Subtitle: The Fall of the House of Clinton
I feel a little like a hungry Sid Blumenthal looking down at a box full of live, white mice: Where to begin?
Well schadenfreude is always a good way to get your day going. The stories about Hillary measuring the drapes are all over Washington. They literally popped champagne on the campaign plane on Election Day.
I like to imagine Bill Clinton going through binders full of women — and not the Romney kind — picking out the “deputies” he’d like to work with in the White House and Sid Blumenthal letting his fingers wander over an assortment of fine Italian leather riding crops pondering his return to power.
Someone recently told me that the Bill Clinton Presidential Library is built off-center on its campus in anticipation of the day that Hillary’s presidential library would go along side it. I can’t find any corroboration of this, save for the fact that if you look at the pictures, it certainly seems plausible.
It also seems plausible because the Clintons always planned on Hillary becoming president. It was the logical corollary for the “two for the price of one” nonsense Bill peddled from the beginning. The Clintons burrowed into the brain stem of the Democratic party, like one of those ear-tunneling scorpion things in Star Trek II, and they never left. In the process, they hollowed out the party. Barack Obama helped of course (see my recent column on that), but the Clintons didn’t mind too much because they knew if the bench was cleared of competition, Obama would have to hand the keys to Hillary.
It’s also plausible because there’s really no other explanation for why Hillary would stay married to Bill — even on paper — not only enduring the constant humiliation but actually working assiduously to discredit the inconvenient members of Bill’s harem. Clinton defenders love to righteously justify their partnership on the grounds that no one has a right to judge someone else’s marriage. Logically, I’ve always thought “no right to judge” arguments were a little ridiculous. But in the case of the Clintons, they’re so absurd they fall into the category of gaslighting. The Clintons always boasted about their marriage — that was the whole point of the two-for-the-price-of-one argument. At the Democratic convention, Bill gave one of the oddest testimonials to a wife by a husband ever given, making it sound like he fell in love with her because she’d make a great chief of staff. “She’s a changemaker! A changemaker!” he insisted, sounding like she knew how to give four quarters for a dollar better than any teenager at a video arcade.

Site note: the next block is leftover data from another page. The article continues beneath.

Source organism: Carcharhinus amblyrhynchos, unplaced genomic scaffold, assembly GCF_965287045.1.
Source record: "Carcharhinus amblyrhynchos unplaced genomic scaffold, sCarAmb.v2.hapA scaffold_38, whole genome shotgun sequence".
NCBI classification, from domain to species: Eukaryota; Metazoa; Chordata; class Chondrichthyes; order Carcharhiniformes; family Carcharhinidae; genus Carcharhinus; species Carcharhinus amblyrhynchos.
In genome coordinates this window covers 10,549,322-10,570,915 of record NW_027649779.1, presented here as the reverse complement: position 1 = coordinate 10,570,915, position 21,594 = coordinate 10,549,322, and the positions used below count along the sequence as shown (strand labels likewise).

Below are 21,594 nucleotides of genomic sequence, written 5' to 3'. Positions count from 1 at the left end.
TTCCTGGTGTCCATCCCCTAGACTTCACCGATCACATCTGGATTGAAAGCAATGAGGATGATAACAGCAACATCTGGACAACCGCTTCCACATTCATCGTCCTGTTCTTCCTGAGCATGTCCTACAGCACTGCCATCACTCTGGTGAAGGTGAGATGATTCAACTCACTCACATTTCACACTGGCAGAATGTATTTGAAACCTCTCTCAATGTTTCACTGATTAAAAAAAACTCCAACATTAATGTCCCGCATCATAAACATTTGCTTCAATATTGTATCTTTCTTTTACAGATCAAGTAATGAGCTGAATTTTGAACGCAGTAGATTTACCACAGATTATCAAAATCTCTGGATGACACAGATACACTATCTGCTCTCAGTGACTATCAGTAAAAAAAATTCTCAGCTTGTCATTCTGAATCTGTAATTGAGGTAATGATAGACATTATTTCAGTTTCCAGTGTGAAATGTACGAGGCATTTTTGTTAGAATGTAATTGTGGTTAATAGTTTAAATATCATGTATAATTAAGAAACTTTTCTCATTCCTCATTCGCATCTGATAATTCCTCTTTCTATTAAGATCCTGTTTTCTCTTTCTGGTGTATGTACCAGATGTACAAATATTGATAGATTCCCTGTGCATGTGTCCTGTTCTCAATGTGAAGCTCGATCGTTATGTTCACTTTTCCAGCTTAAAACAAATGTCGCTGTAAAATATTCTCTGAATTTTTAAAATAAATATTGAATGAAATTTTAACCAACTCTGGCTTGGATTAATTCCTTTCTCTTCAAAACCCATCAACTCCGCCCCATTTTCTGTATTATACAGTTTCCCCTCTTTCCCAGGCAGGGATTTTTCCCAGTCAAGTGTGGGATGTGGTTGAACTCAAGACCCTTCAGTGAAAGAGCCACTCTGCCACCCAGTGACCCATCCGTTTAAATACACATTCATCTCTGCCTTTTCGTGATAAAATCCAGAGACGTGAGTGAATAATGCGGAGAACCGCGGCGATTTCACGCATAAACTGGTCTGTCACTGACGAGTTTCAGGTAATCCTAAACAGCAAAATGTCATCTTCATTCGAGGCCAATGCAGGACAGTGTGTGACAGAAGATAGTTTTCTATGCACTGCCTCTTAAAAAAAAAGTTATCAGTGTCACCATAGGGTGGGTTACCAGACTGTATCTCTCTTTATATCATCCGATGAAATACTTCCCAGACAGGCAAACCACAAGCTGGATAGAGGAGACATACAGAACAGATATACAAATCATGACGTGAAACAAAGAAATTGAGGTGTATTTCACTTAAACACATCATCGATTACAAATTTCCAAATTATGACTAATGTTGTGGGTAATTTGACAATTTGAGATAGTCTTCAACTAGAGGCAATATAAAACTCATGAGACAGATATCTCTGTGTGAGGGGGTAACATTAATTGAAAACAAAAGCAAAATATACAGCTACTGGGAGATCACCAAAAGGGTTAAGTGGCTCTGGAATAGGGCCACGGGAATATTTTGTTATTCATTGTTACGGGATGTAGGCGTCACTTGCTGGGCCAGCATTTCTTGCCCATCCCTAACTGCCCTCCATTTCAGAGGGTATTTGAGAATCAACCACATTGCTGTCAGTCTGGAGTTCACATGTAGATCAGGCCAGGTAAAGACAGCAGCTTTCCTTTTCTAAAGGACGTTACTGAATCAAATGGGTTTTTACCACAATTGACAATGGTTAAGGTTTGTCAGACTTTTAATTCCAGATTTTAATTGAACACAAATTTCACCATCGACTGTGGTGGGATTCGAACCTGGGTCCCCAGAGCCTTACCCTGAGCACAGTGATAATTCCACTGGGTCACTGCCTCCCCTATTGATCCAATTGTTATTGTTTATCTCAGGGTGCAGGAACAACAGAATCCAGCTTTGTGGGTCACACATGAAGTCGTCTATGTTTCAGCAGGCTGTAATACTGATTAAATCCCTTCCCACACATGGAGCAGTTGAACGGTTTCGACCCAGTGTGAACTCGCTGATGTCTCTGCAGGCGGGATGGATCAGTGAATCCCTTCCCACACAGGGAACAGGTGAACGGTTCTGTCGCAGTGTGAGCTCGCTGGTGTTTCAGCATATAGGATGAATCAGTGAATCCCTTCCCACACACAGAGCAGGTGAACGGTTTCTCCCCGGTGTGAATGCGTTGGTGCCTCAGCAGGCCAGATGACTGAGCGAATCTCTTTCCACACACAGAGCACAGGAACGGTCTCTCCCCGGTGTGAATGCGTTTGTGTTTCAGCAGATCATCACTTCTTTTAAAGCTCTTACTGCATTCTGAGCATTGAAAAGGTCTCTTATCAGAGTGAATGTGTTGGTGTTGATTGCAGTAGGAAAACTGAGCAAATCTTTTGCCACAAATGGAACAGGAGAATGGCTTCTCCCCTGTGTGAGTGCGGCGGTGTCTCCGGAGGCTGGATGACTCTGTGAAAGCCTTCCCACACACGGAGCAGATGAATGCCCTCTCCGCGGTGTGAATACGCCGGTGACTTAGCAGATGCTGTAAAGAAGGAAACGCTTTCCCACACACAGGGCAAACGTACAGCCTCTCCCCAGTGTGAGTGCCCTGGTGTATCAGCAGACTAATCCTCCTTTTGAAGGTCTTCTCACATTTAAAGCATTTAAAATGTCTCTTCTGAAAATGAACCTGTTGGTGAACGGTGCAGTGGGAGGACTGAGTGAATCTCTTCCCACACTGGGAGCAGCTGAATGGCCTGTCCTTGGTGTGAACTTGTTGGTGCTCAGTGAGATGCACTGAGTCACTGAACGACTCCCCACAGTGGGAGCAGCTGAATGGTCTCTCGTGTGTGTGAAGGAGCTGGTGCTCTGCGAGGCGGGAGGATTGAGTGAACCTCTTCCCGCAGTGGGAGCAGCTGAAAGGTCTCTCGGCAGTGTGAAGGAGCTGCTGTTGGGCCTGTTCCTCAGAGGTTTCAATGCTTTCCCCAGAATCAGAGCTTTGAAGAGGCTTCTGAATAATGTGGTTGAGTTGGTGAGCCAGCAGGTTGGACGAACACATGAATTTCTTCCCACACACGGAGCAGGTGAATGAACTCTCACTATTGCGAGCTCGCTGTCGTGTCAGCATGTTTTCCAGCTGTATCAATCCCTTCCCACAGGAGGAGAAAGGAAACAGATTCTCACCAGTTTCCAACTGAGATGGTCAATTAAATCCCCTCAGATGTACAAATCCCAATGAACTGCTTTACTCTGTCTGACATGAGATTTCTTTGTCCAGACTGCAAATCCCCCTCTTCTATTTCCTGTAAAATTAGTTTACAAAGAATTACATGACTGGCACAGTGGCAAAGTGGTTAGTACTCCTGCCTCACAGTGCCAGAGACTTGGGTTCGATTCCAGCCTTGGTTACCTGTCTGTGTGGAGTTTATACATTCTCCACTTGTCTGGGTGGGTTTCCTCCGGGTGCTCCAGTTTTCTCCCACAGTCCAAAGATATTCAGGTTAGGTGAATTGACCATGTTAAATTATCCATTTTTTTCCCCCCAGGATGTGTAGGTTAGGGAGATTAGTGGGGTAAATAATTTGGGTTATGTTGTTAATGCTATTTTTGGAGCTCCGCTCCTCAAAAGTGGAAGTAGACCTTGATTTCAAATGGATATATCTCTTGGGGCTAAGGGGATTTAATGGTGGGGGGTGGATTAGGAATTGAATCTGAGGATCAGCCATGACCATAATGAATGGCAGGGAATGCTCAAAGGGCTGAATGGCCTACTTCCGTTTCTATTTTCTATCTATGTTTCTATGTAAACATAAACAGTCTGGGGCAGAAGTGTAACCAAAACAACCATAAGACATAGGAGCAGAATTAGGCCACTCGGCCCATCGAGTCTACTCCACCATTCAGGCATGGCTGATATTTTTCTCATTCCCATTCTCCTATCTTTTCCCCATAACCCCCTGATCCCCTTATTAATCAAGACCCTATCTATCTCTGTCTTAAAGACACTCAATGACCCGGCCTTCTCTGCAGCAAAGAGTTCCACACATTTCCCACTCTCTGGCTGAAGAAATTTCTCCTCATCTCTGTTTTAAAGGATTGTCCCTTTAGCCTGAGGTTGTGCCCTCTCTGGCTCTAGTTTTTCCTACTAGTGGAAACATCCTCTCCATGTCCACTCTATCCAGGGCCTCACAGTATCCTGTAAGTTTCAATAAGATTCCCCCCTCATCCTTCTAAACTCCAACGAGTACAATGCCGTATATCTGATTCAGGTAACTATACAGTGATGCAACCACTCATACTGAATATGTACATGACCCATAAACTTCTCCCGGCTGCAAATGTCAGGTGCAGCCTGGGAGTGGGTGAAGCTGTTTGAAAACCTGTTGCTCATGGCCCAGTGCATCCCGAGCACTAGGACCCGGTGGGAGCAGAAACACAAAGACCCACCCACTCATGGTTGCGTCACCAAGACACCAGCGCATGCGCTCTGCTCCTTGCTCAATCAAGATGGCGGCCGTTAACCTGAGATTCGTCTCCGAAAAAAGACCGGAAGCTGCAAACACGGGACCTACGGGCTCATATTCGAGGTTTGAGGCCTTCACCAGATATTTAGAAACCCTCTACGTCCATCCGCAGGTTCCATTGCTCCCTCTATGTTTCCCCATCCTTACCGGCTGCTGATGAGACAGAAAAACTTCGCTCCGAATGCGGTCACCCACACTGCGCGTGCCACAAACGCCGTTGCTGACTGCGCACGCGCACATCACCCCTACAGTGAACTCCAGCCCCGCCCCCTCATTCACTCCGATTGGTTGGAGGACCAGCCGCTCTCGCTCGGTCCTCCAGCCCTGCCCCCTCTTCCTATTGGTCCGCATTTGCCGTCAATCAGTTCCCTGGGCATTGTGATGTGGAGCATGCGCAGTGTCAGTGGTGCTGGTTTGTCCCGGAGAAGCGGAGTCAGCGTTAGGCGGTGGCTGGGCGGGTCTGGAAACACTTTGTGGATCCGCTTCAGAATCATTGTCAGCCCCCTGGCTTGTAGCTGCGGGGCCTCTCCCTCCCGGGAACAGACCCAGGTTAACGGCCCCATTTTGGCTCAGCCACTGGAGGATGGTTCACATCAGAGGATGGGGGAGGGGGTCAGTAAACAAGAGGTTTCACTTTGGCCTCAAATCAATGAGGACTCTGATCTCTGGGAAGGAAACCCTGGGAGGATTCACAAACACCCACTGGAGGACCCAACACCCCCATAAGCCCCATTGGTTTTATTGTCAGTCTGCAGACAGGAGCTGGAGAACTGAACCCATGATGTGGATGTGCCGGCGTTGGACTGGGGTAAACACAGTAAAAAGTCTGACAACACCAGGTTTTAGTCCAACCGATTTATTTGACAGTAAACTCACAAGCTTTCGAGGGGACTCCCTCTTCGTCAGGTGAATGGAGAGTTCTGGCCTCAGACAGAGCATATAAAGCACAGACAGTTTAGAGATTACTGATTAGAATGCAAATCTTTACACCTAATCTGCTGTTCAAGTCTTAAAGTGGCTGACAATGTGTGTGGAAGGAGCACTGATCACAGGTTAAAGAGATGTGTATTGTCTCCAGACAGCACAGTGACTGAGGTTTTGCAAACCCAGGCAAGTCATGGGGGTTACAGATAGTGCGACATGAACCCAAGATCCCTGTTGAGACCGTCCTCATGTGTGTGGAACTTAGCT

But if you dared enlist inconvenient facts in your own judgment of their nuptial endeavors, you were violating some sacred rule. In other words, their marriage was relevant but we were only allowed to subscribe to their interpretation of it. Our lying eyes were illegitimate.
I know it seems impossible given the nigh-upon Swiss precision and focus of this “news”letter, but I rarely do much prep for this thing. I wake up, drink a dozen raw eggs, and start typing. But since I’m in book-writing Hell and on the high seas, I figured that maybe I should get ahead of the game.
So, a few days ago, I asked my research assistant, Jack “Not the Belt! Please Not the Belt!” Butler, to pull together a Clinton Greatest Hits file.
“What specifically are you looking for?” he asked, his flinching fear dripping from the e-mail.
“E-V-E-R-Y-T-H-I-N-G!” [In my best Gary Oldman from The Professional voice.]
Jack did a fine job, thus avoiding getting the hose again. The ship’s antediluvian WiFi groaned downloading the document, like Michael Moore at Walmart trying not to stand up in his scooter as he strains to grab a family-sized tub of SpaghettiOs from a high shelf. The Travel Office, the commodities futures, the Rose Law Firm billing records, the Lincoln Bedroom, on and on it went. A great feeling of dread came over me.
You see, the retromingent trail of House Clinton stretches so far back and coats so much of our lives, even pondering the question gives me a queasy feeling, like contemplating using one of those black lights to find the carpet and cushion stains on Jeffrey Epstein’s plane.
As I looked over the document, reading all those names associated with all those scandals, legal, moral, and ethical — Webb Hubbel, Charlie Trie, Lanny Davis, Sid Blumenthal, et al. — I tried to get myself psyched up to wade back into it. I felt a bit like Bill Murray in Meatballs trying to get Fink excited about the eating contest to come: “Look at all those steaming weenies.”
But the truth is that stuff is a bit sad and tedious. Don’t get me wrong, as it says in the Torah, it is always good to mock Sid Blumenthal. But so many of the people around the Clintons are also victims. James McDougal, Bill’s former business partner, once said that the Clintons “are really sort of like tornadoes moving through people’s lives. I’m just one of the people left in the wake of their passing by.” McDougal died of a heart attack in prison in 1998.